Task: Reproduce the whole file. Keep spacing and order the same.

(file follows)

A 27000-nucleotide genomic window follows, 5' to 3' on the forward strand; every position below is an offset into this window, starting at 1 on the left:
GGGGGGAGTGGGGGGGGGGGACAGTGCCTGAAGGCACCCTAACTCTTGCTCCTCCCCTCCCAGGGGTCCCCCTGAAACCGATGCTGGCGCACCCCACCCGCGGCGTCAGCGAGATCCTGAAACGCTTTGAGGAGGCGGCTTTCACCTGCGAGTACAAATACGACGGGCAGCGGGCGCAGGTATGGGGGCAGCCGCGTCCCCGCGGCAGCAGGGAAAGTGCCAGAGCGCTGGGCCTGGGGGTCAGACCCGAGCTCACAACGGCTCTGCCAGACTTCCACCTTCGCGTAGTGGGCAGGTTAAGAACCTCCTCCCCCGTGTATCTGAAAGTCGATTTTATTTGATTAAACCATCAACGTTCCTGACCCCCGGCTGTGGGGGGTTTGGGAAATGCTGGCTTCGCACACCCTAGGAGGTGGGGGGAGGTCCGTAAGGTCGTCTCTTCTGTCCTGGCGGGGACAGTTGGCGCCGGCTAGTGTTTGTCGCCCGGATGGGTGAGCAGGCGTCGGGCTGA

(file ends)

A 27000-nucleotide genomic window follows, 5' to 3' on the forward strand; every position below is an offset into this window, starting at 1 on the left:
GGGGGGAGTGGGGGGGGGGGACAGTGCCTGAAGGCACCCTAACTCTTGCTCCTCCCCTCCCAGGGGTCCCCCTGAAACCGATGCTGGCGCACCCCACCCGCGGCGTCAGCGAGATCCTGAAACGCTTTGAGGAGGCGGCTTTCACCTGCGAGTACAAATACGACGGGCAGCGGGCGCAGGTATGGGGGCAGCCGCGTCCCCGCGGCAGCAGGGAAAGTGCCAGAGCGCTGGGCCTGGGGGTCAGACCCGAGCTCACAACGGCTCTGCCAGACTTCCACCTTCGCGTAGTGGGCAGGTTAAGAACCTCCTCCCCCGTGTATCTGAAAGTCGATTTTATTTGATTAAACCATCAACGTTCCTGACCCCCGGCTGTGGGGGGTTTGGGAAATGCTGGCTTCGCACACCCTAGGAGGTGGGGGGAGGTCCGTAAGGTCGTCTCTTCTGTCCTGGCGGGGACAGTTGGCGCCGGCTAGTGTTTGTCGCCCGGATGGGTGAGCAGGCGTCGGGCTGA